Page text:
Yesterday afternoon, I relaxed in my baby-pool while enjoying a bowl of juicy watermelon. It was supposed to thunderstorm, but alas, rain must have fallen elsewhere, for my sweetheart and I enjoyed a lazy day catching rays and listening to music. While Steve trimmed shrubs, I soaked in the sun, enjoying Beatles radio on Pandora. Song after song after song, I was reminded of the summers I spent as a child in south Toledo where my friends and I blared music on our transistor radios while lying on aluminum foil, our preteen bodies coated in baby oil. Soon enough, I longed for a soft-serve ice cream cone at Penguin Palace, at swim at the Rec Center, and an afternoon goofing around on the Slip and Slide in my own backyard.
The night before Steve and I went to a Toledo Mud Hen’s baseball game with his daughters. Sitting in the stands, I remembered a summer night when I was seven and my father caught a pop fly with his bare hands. We had been sitting in the second row near first base, and I’ll never forget how amazed I was that Dad not only caught the ball, but was brave enough to ask the players to autograph it at the end of the game. Back then the only sounds on the loud speaker were the announcer’s voice and the pipe organ playing “Take Me Out to the Ballgame". This past Saturday, I was surprised at how much things have changed. Now it’s no longer only about the game, for music constantly blared, t-shirts were tossed into the eagerly awaiting crowd, and there were constant interruptions from advertisements and video shots of the crowd on the Jumbotron.
As we left the stadium, I was talking with Steve’s youngest about how when I was her age, there was no such thing as the Internet or cell phones. “When I was twenty-two, things were a lot simpler,” I told her.
Silently I added, Man, I miss those days sometimes.
While I’m not a fan of all things summer related (like fireworks and high humidity and endless road construction), I do enjoy this season more now that we’re finally in mid-July. The crickets are chirping, shadows are getting longer, and my garden is finally producing after an odd start this past spring. There’s still a lot to look forward to (like peach season, endless hours relaxing on the front porch swing, and the week Steve and I will spend at Posey Lake in Michigan), so I don’t want to wish summer away. When I was little girl, I’d keep track of how many days until school started so I could pack in every ounce of fun before the inevitable loss of freedom.
These days I’m waxing nostalgic for the summers of my childhood.
Back then, time was different…slower somehow. Every day there seemed to be endless hours to ride my bike, watch game shows on TV, bask in the sun coated with baby oil, and even go to a matinee movie if it was too hot and muggy. When I was ten in the summer of 1977, Star Wars was released and I did odd jobs around the house to earn a dollar and a trip to the Glenbyrne I and II where I watched Luke Skywalker destroy the Death Star eleven times. The next summer, my sisters and I memorized all of the songs (and most of the lines) from Grease.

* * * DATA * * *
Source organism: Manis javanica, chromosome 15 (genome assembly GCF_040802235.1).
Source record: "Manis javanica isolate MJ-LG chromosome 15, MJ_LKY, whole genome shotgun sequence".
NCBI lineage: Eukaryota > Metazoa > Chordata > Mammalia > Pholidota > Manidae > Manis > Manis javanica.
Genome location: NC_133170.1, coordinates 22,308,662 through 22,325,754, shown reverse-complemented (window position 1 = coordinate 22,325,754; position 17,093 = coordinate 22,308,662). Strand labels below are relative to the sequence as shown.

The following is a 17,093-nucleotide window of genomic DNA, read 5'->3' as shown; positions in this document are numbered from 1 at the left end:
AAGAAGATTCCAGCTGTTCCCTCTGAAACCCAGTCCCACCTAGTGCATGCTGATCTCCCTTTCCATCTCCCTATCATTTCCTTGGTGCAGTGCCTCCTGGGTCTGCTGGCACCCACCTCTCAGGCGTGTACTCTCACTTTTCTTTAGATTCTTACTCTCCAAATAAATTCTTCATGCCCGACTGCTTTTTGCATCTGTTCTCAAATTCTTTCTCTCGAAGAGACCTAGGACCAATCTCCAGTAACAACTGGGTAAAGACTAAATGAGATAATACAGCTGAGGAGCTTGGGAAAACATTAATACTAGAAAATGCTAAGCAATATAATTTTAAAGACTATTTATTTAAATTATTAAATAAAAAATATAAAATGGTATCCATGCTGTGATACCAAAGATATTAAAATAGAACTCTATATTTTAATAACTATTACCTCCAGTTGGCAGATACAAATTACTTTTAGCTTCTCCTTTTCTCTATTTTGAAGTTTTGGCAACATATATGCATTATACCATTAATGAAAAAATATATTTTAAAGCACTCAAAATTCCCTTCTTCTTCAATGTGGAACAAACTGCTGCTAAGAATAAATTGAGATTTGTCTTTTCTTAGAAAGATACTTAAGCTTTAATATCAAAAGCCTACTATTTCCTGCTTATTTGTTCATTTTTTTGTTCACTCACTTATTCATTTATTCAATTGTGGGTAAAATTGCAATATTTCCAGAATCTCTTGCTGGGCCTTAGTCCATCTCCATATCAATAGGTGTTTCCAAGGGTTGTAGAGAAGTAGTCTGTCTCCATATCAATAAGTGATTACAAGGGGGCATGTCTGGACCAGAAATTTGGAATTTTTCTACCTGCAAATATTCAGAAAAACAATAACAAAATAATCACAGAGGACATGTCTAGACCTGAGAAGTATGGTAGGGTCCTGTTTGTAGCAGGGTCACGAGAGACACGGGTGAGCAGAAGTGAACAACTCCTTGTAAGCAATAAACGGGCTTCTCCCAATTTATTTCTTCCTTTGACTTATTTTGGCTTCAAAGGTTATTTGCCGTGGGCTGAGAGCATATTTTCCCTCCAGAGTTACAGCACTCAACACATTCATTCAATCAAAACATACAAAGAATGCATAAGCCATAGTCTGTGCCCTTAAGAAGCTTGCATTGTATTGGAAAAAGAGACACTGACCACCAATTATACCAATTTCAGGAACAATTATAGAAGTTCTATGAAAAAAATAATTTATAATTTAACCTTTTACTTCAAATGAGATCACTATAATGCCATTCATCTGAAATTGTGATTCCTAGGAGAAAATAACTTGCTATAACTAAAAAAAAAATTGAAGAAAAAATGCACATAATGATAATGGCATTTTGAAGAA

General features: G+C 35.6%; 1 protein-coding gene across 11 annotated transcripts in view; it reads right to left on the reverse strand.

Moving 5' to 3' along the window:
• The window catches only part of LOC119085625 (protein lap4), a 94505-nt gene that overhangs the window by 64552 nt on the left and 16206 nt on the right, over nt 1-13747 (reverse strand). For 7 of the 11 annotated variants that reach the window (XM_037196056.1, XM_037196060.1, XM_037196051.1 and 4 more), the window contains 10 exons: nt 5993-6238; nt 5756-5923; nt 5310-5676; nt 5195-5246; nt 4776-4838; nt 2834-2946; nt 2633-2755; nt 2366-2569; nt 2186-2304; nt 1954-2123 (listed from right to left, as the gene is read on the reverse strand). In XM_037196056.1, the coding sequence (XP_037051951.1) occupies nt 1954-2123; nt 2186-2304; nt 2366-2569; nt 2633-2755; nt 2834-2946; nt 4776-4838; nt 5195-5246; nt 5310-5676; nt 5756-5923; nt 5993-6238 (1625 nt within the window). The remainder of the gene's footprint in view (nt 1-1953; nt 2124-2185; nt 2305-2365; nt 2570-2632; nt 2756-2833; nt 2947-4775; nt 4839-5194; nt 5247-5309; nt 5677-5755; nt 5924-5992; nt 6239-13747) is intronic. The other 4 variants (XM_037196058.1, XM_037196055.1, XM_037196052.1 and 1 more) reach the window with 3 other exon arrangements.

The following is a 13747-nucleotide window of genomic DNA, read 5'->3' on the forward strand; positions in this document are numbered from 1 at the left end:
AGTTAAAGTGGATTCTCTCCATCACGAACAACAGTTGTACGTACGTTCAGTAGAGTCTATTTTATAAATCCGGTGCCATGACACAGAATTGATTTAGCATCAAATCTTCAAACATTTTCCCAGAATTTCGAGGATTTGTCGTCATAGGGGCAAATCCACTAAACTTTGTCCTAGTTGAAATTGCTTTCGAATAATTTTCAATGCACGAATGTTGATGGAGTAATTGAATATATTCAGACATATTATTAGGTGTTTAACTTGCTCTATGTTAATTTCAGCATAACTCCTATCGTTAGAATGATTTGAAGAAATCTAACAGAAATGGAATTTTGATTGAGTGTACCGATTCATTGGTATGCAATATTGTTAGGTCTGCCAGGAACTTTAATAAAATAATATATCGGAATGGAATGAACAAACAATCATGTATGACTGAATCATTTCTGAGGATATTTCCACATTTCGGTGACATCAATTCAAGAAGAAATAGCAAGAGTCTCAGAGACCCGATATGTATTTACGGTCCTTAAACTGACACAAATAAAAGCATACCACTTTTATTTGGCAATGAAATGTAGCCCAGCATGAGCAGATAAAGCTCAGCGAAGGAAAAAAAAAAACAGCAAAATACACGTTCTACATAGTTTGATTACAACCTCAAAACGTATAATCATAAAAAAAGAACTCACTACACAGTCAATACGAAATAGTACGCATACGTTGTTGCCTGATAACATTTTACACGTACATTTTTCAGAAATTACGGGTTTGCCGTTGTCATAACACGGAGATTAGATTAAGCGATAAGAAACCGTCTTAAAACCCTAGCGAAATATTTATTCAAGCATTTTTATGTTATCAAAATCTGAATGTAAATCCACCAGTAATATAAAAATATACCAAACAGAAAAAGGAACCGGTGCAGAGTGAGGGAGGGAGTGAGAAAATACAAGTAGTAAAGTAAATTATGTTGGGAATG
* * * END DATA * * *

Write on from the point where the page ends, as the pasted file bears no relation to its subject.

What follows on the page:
Not every day was stellar though. I recall a particularly humdrum Sunday afternoon when we deviled my mother for something to do. She took a nap while my father drove us to Penguin Palace for chocolate ice cream cones coated with chocolate shot, then we came home and watched fifteen years worth of 35 millimeter silent home movies in the basement until suppertime.
It was heavenly…and one of my most cherished memories.
These days, there’s still so much to love about summertime – the vibrant colors in my flower gardens. Long hours of evening sunlight, perfect for twilight bike rides. Open windows and canopied swings. Sweet basil and baseball and board games played on the back porch. It’s a wonderful thing to turn off the phone and tune in to the natural world. Or visit with a friend over iced coffee at an outdoor cafe. Or sit in the sun, savoring a good book.
Before we know it, autumn will arrive in all its glory. School will be back in session. Life will get busier for many of us. But for now, it’s nice to slow down and enjoy the little things easily discovered during this season of light. So I’m headed outside to watch the baby cardinals play in the birdbath. To breathe in the cool breeze blowing in from the northwest. To bask in the baby pool for a bit before I go back to work.
And abundantly enjoy every moment this beautiful summer day has to offer.